- vt. 吃，喝；腐蚀；烦扰
- vi. 进食；腐蚀，侵蚀
CET4 TEM4 考 研 CET6
- eat: [OE] Eat is a very ancient and basic verb. It goes back to Indo-European *ed- ‘eat’ (distant ancestor of English tooth), which produced the basic word for ‘eat’ in most European languages, apart from French, Italian, Romanian, and the Celtic languages: Greek édein, for example, Latin edere (source of English comestible , from Latin comedere ‘eat up’, and of obese ), and Russian jest’. Its Germanic descendant was *etan (ultimate source of English etch), which produced German essen, Dutch eten, Swedish öta, and English eat (and also lies behind English fret).
=> comestible, etch, fret, obese, tooth
- eat (v.)
- Old English etan (class V strong verb; past tense æt, past participle eten) "to consume food, devour, consume," from Proto-Germanic *etan (cognates: Old Frisian ita, Old Saxon etan, Middle Dutch eten, Dutch eten, Old High German ezzan, German essen, Old Norse eta, Gothic itan), from PIE root *ed- "to eat" (see edible).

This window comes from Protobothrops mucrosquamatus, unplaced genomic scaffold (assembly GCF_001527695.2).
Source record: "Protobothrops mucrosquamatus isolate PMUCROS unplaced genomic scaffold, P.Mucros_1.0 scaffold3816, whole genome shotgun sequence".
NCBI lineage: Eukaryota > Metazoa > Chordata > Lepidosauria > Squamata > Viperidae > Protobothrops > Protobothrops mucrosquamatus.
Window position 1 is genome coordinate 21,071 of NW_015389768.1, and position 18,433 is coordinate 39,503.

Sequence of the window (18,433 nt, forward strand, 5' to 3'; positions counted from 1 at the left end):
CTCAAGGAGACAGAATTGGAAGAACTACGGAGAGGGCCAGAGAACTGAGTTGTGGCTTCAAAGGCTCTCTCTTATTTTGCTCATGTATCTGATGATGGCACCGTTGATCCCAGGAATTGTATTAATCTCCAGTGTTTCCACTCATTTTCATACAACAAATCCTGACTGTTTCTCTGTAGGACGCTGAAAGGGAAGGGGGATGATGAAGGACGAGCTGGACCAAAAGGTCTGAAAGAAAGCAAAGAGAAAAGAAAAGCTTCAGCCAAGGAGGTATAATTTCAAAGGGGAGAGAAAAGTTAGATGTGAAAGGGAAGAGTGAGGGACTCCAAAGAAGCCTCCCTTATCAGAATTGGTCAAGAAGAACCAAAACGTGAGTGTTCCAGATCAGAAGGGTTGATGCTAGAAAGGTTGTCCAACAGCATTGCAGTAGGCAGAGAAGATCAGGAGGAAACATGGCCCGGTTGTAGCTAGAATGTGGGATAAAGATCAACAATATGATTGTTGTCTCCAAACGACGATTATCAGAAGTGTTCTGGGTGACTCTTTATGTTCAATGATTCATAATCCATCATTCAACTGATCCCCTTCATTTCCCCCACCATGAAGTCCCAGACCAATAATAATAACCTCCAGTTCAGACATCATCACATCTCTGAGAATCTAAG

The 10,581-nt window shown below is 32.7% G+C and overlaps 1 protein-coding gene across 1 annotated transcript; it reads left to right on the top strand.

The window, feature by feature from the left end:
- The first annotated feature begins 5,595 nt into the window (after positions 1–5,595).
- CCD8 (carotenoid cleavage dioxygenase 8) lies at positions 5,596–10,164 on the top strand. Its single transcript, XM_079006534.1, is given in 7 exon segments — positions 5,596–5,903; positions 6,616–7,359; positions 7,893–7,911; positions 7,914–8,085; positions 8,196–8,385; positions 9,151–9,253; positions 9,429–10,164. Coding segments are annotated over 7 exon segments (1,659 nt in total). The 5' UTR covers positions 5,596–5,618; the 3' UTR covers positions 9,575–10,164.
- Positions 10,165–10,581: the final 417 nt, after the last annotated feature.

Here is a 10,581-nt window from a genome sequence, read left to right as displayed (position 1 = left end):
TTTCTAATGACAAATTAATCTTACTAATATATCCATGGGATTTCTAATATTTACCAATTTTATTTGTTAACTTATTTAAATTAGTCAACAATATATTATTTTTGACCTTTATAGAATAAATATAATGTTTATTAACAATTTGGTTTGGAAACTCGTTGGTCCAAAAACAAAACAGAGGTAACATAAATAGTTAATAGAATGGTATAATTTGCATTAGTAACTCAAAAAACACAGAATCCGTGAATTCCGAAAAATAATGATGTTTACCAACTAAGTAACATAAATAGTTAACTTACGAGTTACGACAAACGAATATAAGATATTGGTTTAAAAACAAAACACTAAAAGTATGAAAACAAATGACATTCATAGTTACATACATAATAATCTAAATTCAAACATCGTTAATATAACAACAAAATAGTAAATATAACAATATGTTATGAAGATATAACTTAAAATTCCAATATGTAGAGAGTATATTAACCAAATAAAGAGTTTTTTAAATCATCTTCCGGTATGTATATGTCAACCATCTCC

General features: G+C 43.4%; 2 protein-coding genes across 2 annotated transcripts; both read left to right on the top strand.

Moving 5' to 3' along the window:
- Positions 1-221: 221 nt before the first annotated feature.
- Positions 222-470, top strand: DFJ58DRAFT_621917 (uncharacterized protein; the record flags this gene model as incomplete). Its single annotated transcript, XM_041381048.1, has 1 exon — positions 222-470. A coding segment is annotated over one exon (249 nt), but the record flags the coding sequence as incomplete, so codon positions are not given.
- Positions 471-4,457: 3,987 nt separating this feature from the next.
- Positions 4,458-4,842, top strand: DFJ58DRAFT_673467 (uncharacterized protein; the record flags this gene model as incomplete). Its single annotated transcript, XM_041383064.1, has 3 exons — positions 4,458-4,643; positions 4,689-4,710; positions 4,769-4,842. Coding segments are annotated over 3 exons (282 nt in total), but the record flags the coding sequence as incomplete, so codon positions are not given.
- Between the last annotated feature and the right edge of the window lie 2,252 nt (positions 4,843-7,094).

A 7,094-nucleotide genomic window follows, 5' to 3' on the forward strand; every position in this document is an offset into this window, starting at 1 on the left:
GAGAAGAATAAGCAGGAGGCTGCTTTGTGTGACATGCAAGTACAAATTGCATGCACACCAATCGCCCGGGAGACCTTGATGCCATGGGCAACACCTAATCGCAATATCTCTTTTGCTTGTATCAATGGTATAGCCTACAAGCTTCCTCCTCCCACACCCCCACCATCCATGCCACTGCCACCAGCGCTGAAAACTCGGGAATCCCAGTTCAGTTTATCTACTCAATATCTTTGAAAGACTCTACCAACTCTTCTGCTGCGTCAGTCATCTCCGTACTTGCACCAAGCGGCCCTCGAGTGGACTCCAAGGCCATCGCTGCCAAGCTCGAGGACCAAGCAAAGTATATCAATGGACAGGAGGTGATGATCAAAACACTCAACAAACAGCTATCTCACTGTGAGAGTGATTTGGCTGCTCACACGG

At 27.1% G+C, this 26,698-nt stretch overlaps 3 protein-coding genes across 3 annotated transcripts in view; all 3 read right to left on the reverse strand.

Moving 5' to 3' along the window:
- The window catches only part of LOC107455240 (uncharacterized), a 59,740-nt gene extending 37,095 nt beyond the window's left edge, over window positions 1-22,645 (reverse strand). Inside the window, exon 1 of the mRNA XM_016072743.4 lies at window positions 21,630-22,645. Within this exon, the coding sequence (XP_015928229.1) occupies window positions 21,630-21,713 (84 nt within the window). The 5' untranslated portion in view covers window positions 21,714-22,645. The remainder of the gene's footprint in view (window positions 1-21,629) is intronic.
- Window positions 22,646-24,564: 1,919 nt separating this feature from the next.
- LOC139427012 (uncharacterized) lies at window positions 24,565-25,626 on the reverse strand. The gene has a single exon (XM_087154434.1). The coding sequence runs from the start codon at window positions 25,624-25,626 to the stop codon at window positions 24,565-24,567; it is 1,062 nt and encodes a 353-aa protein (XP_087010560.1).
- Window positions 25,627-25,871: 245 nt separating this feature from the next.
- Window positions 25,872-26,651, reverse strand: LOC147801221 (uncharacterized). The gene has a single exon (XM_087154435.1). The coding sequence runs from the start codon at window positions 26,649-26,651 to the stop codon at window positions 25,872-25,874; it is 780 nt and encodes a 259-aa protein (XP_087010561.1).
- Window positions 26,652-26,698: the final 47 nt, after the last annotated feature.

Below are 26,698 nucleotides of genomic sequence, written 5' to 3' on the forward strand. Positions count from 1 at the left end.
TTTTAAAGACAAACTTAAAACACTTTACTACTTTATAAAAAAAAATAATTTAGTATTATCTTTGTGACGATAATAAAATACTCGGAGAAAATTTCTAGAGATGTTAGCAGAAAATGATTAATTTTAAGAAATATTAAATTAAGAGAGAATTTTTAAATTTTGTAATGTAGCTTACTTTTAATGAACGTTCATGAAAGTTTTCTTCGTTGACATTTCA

Transferred sense of "corrode, wear away, consume, waste" is from 1550s. Meaning "to preoccupy, engross" (as in what's eating you?) first recorded 1893. Slang sexual sense of "do cunnilingus on" is first recorded 1927. The slang phrase eat one's words "retract, take back what one has uttered" is from 1570s; to eat one's heart out is from 1590s; for eat one's hat, see hat. Eat-in (adj.) in reference to kitchens is from 1955. To eat out "dine away from home" is from 1930.
- 1. It makes sense to eat a reasonably balanced diet when slimming.
- 2. Jovial ladies chivvy you into ordering more than you can eat!
- 3. Because you're not burning calories, everything you eat turns to fat.
- 4. "What would you like to eat?" — "Anything'll do me, Eva."
- 5. Try to eat at least four slices of bread a day.
[ eat 造句 ]